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Five Interesting Facts About Marilyn Monroe That You Probably Didn't Know
August 2012 marked the fiftieth anniversary of the death of Marilyn Monroe. Though often cited as a tragic figure because she was only 36 at the time, she was nonetheless a young woman who was vibrant and full of life. While stories about her are legion, here are a few interesting and fun facts about Marilyn Monroe that you might not know.
1. She Owed Her First Big Break to Ronald Reagan
During World War II, as part of his duties in the Army's First Motion Picture Unit, Captain Ronald Reagan thought it would be a great morale booster for the troops to see some pictures of some pretty factory girls, showing how they, too, were contributing to the war effort just as the boys were overseas. One factory Captain Reagan had in mind was the Radioplane Company in Burbank, which was owned by his friend and fellow actor Reginald Denny. To complete the task, Reagan sent out a private by the name of David Conover, an experienced photographer, to do a shoot for Yank magazine.
When he got to Radioplane, Conover found a pretty 19-year-old brunette by the name of Mrs. Norma Jeane Dougherty working on the lines. Her duties included inspecting parachutes and spraying fire retardant on drone airplanes. The girl had a bright smile and was so photogenic that Conover not only decided to make her the feature of his piece but to use her in later modeling jobs as well. Mrs. Dougherty eventually got divorced, changed her hair, and changed her name, but the hookup with Conover in 1945 is generally considered her first step to stardom. And Ronald Reagan had been the impetus.
2. She Once Roomed With Shelley Winters
A couple of years later, a now-21-year-old Marilyn Monroe roomed with fellow actress Shelley Winters, who was six years older. They shared not only an apartment and cooking duties but also clothing and intimate secrets. They each made a list of famous men they'd like to make love to and told each other who was on it. One of the men on Monroe's list was future third husband Arthur Miller. Winters was also instrumental later in persuading Monroe to move to New York and study at the Actors' Studio.
Winters has recounted several stories about living with Monroe. She claimed responsibility for teaching Monroe how to smile in a sultry way, with her chin up and her lips parted ever so slightly. She also told of how she once asked inexperienced cook Monroe to wash the lettuce, only to come home to find Monroe scrubbing the lettuce in a tub of soapy water.
3. She Was Extremely Well-Read
Ever conscious of the gaps in her formal education, Monroe tried to make up for it by educating herself as an adult whenever she could. One avenue she pursued avidly toward that end was reading. According to Christie's, which auctioned off many of her effects in 1999, her personal library at the time of her death contained over 400 volumes.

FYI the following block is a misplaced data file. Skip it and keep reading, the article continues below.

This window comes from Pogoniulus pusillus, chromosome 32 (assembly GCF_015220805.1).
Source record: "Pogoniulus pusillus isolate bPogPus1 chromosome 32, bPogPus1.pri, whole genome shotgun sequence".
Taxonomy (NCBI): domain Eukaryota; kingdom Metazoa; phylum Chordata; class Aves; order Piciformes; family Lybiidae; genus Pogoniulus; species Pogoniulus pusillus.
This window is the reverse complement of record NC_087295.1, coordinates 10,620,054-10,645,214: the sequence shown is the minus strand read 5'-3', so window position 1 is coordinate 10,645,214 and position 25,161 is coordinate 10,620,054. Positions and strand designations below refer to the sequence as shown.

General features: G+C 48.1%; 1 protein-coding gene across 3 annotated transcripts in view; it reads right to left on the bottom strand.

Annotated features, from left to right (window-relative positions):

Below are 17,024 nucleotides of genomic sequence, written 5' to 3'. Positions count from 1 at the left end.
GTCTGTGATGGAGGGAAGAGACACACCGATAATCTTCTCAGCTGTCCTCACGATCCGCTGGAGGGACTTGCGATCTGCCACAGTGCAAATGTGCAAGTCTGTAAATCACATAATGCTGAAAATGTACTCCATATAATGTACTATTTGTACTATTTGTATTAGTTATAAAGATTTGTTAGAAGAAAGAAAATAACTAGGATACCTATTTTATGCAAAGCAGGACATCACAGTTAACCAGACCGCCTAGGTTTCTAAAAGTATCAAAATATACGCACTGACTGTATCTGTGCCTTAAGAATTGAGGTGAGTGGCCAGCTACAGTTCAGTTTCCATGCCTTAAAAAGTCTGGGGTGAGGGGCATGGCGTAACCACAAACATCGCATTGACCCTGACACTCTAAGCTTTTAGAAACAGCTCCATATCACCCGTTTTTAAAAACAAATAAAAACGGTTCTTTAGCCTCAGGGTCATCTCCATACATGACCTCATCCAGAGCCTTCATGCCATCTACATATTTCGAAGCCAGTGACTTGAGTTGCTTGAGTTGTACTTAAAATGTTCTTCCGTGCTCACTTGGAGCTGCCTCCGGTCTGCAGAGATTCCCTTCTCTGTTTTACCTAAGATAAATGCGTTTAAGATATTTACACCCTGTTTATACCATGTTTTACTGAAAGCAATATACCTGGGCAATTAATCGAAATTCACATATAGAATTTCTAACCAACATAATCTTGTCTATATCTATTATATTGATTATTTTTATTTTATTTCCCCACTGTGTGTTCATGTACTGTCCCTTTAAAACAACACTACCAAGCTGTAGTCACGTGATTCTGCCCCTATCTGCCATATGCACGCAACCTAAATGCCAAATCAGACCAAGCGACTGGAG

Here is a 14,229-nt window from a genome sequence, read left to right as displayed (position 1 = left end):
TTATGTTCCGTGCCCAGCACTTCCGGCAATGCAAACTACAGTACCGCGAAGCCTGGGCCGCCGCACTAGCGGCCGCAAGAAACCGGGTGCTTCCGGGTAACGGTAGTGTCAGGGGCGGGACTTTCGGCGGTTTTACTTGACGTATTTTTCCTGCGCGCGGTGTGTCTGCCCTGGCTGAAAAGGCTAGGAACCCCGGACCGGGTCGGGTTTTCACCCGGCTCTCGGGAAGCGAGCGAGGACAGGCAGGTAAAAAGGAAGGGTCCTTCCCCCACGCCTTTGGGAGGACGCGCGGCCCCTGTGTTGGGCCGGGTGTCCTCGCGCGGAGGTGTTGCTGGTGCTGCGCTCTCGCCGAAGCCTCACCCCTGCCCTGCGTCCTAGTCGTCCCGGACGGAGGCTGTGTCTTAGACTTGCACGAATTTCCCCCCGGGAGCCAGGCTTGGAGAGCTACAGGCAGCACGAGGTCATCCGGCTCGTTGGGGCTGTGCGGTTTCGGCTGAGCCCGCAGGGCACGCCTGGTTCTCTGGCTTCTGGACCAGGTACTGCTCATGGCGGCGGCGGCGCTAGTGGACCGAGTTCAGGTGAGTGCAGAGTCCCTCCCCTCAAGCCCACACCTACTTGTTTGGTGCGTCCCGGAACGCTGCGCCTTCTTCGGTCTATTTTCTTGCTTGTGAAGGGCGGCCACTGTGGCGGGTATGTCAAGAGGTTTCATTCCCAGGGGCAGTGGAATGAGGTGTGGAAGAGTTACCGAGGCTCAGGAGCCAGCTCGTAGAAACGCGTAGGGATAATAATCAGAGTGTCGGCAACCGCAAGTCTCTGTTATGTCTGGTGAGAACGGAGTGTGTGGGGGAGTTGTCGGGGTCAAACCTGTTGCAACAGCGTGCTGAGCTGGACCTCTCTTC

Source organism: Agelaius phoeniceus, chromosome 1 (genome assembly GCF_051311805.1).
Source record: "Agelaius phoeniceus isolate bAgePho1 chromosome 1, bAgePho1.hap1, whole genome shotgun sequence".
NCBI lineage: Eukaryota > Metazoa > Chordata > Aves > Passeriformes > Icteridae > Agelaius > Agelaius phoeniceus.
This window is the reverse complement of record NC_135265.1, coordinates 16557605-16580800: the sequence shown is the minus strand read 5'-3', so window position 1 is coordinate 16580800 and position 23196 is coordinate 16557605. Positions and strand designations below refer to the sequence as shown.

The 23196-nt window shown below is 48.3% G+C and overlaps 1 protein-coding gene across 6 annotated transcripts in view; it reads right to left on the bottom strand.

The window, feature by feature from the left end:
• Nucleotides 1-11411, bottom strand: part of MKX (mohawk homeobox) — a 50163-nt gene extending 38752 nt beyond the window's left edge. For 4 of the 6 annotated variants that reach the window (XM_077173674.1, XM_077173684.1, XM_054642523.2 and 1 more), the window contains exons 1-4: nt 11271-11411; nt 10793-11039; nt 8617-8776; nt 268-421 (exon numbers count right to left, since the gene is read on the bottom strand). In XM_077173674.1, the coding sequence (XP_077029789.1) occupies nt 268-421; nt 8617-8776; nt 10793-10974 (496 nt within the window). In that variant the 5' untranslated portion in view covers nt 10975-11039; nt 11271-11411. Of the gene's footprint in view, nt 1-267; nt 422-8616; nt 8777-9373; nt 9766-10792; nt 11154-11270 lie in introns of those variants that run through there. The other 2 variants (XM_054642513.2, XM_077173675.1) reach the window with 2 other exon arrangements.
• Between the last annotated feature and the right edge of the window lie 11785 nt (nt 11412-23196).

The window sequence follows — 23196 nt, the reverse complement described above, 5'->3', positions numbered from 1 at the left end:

Her taste in reading material included works from authors whom one would not normally assocate with a sex goddess but who were nonetheless typical of the ones people were reading in the 1950s and early 60s: Freud. Tolstoy. Dostoevsky. F. Scott Fitzgerald. Camus. Ralph Ellison. James Joyce. Often such selections came after Monroe's having sought the advice of others whom she thought more knowledgeable, and in some works, such as Man's Supreme Inheritance by F. Matthias Alexander, she made extensive personal notes.
4. She Was a Jogger Long Before Jogging Became Popular
If you lived on a back street in Hollywood in the early 1950s you might have caught a glimpse of Monroe running by. No, she wasn't being pursued by paparazzi. She was performing an exercise routine which she called her "jog-trot" which she did many mornings, typically dressed in jeans and a T-shirt or a halter top -- a good twenty-five years before Jim Fixx wrote The Complete Runner and introduced America to the jogging craze. She also lifted weights as part of her exercise regimen.
5. She Could Turn Her Marilyn Monroe Persona On and Off at Will
Like many Hollywood stars, Monroe had an off-screen life that was quite different from her public image. At business meetings or rehearsals, for example, she was known to dress quite modestly. And like other glamour girls before her -- most notably Rita Hayworth -- she regarded her screen image as a character, someone very different from herself.
Incredible though it may seem, she could take these differences to the point of becoming almost invisible at times. When she was living in New York, if she went out without makeup and not baring much skin, people tended not to recognize her. Fellow Actor's Studio alum Eli Wallach tells the story of walking down the street with her in Manhattan, the two of them virtually unnoticed, when all of a sudden they started to draw stares. Somehow, Monroe had changed her body language to morph into the world-renowned sex goddess. As she explained to Wallach, "I just felt like being Marilyn for a moment."
Thank God for all of us that there were plenty of moments when she did.